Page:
The human cost of slave trade
Paul Kalina
23 October 2003

Human trafficking, say a new film, is not a migration matter. Paul Kalina reports.

Each year, about 900,000 women and children are trafficked across international borders, many of them ending up as indentured slaves in the sex industry. An estimated 1000 of these women, mostly from Asia, are "sold" into Australian brothels.

A United Nations consultant recently delivered a scathing assessment of Australia's approach to the problem. Australian authorities, Brian Iselin told a parliamentary committee, stifled the chance of fighting trafficking by treating it as a migration offence.

Until recently, concurs filmmaker Chris Hilton, Australia lagged behind the rest of the world in pegging the victims of illegal trafficking not as victims of a crime but "as migrants to be deported".

On the eve of the broadcast of Dying to Leave, Hilton and co-director Aaron Woolf's brave though often distressing documentary on people-smuggling, Justice Minister Chris Ellison announced a $20 million initiative aimed at helping sex-slave victims and hunting down the criminal elements behind the trafficking.

Sadly for some, the initiative came too late. Hilton hoped to include in his film an account of what happened to 15 Thai women who were deported after a raid on a Melbourne brothel in May. "Those women, when they are deported, are back in the arms of organised crime and could be retrafficked to Australia or some other country or they may be dead. We sent a researcher to Thailand to try to find out what happened to these women but we were unsuccessful in finding anyone," Hilton says.

Dying to Leave focuses on geographically diverse people and their epic journeys. Faris Kadhem, a survivor of the SIEV X tragedy (his wife and daughter drowned when the overcrowded trawler sank), enlisted the assistance of various people smugglers to reach Australia, where he is now a temporary resident. Nina Matveyenko left her home and son in the former Soviet Union republic Moldova for a job in Italy, only to be sold into prostitution soon after crossing the border. Antonio Martinez was the victim of a scam who barely survived a trek through the Mexican desert, his journey ending at a Florida tomato plantation where illegal workers are paid $3 an hour.

The documentary was half-funded by US public television, where it aired several weeks ago with an introduction by Hillary Clinton. Hilton and Woolf worked through benevolent networks, such as the International Organisation for Migration, to find their subjects.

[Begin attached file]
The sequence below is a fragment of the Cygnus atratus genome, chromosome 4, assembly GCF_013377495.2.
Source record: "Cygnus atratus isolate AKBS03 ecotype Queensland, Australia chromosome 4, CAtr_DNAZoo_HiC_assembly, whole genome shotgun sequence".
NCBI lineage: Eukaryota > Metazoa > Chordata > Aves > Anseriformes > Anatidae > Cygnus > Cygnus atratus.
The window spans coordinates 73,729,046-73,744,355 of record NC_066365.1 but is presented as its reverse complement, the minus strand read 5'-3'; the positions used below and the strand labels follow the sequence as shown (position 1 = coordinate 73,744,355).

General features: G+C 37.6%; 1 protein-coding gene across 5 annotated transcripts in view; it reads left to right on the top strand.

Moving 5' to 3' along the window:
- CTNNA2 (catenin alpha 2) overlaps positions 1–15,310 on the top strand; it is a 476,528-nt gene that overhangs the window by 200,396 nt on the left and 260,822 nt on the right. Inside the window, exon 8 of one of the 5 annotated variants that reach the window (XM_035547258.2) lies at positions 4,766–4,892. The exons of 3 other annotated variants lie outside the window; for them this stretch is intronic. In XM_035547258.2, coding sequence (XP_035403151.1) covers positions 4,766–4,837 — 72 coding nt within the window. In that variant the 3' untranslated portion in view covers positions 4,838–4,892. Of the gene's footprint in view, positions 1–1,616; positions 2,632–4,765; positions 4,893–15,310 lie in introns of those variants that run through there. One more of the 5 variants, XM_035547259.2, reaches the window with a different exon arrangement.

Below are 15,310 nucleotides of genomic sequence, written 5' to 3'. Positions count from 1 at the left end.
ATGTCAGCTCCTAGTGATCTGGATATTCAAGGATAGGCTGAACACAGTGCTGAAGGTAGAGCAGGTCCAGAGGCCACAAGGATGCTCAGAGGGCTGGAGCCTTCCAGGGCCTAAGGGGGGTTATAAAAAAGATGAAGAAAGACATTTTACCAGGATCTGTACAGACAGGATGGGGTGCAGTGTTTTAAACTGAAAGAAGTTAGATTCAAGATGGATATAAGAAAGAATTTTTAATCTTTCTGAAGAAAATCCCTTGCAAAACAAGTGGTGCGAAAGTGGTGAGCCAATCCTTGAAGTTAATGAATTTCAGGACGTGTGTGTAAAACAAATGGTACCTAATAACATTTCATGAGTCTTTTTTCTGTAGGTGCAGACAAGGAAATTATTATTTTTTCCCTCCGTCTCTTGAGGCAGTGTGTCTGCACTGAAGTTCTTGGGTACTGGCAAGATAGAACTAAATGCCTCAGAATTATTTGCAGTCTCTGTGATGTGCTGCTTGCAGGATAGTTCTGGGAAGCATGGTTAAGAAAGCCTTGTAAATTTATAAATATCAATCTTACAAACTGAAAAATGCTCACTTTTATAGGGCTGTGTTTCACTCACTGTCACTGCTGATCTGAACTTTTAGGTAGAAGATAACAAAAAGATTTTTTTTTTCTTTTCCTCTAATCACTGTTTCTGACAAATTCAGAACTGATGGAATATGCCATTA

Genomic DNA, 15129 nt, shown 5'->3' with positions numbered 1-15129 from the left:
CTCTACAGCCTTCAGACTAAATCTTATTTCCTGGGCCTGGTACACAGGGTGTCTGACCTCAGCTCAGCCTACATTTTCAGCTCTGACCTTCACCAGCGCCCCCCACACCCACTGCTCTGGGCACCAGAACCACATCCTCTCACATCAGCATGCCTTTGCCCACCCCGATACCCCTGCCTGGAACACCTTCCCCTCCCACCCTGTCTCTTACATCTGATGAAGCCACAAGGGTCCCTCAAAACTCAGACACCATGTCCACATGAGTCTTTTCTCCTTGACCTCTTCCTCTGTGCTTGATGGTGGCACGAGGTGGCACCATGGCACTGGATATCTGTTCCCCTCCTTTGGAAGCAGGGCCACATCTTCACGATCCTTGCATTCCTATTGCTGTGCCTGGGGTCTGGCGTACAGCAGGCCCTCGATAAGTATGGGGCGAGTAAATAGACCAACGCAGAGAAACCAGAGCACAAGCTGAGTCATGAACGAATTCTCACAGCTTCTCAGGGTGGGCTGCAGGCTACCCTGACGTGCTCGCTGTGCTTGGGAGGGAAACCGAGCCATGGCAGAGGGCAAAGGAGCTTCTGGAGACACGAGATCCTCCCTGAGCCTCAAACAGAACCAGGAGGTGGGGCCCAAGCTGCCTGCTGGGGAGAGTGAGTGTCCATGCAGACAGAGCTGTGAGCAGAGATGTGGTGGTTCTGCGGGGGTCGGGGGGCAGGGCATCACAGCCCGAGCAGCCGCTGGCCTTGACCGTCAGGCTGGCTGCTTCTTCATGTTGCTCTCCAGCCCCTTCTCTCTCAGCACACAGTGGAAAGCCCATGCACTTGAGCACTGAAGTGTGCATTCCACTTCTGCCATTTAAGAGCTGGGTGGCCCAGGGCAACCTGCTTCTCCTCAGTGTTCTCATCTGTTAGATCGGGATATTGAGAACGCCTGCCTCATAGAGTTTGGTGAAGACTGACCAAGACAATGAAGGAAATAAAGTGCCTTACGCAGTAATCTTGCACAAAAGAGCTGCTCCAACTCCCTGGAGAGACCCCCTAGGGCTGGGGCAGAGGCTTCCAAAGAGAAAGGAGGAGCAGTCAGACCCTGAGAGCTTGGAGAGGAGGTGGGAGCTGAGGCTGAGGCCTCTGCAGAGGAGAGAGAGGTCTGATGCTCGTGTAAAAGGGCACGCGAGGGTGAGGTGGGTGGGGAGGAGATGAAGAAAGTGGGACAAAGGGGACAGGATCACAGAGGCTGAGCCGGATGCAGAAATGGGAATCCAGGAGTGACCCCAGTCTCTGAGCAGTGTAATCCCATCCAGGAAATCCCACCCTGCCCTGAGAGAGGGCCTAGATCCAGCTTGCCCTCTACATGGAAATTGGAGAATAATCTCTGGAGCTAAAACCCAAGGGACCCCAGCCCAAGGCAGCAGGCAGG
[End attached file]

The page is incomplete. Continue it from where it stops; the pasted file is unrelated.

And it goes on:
Hilton says his aim was to tell the personal stories.

"That's what moves people. The issues behind it are global and rather dry in a way; they're about economics, the end of the Cold War, topics that only interested people tend to think about. We wanted to interweave those personal stories and then, at points where you wanted to understand the bigger picture, push that through as well."

Many potential subjects were too intimidated to talk. For reasons that soon become evident, Colombian Marcela Palacios, who was forced into prostitution in Japan to pay off a fictitious debt, has been revoiced and her face masked.

Also, says Hilton, "we were surprised Nina would talk. As you see in the film, Italian police guard the refuge where those women live in fear of Mafia reprisals. We decided not to show her son's face. As we were finishing the film we thought about the Japanese Yakuza who had trafficked 400 women from Colombia and got off with a very light sentence. I wondered how long the arm of the Yakuza is."

Apart from acknowledging the involvement of well-organised crime syndicates in the global people-smuggling racket, one of the most distressing perspectives in Dying to Leave is the connection between smuggling, slavery and globalisation. The offer of a lucrative job abroad is used to attract poor and vulnerable women, who are forced into dangerous jobs and made to pay off their debt amid threats and intimidation to themselves and their families. One expert in the film estimates that the "captive labour" market today represents twice the number of people taken from Africa in 350 years of slavery.

"It is modern-day slavery that is born out of the inequities of the global economy, globalisation, trans-national communication, transportation," says Hilton. "It's a very modern phenomenon, but in many ways very old, too. As old as humanity itself."

The problem isn't going away, he laments. "Poor people are dying on the borders of the rich countries of Europe, the US and Australia. And yet those who slip through as a result of organised crime suffer silently behind walls in our very neighbourhoods."

He argues Australia should give visas to victims of trafficking in exchange for testifying against their traffickers, as is the case in other countries such as Italy and the Netherlands.

"In Australia, given our strict immigration policies, I imagine we'd offer temporary refuge if you testify against a trafficker, and then maybe get deported. But then what happens to you?"

It comes down to seeing migration as a human rights matter, Hilton believes.

"The whole migration issue needs to be seen in Australia through a human rights lens, rather than a migration or legalistic lens."

Dying to Leave screens on Tuesday at 8.30pm on SBS


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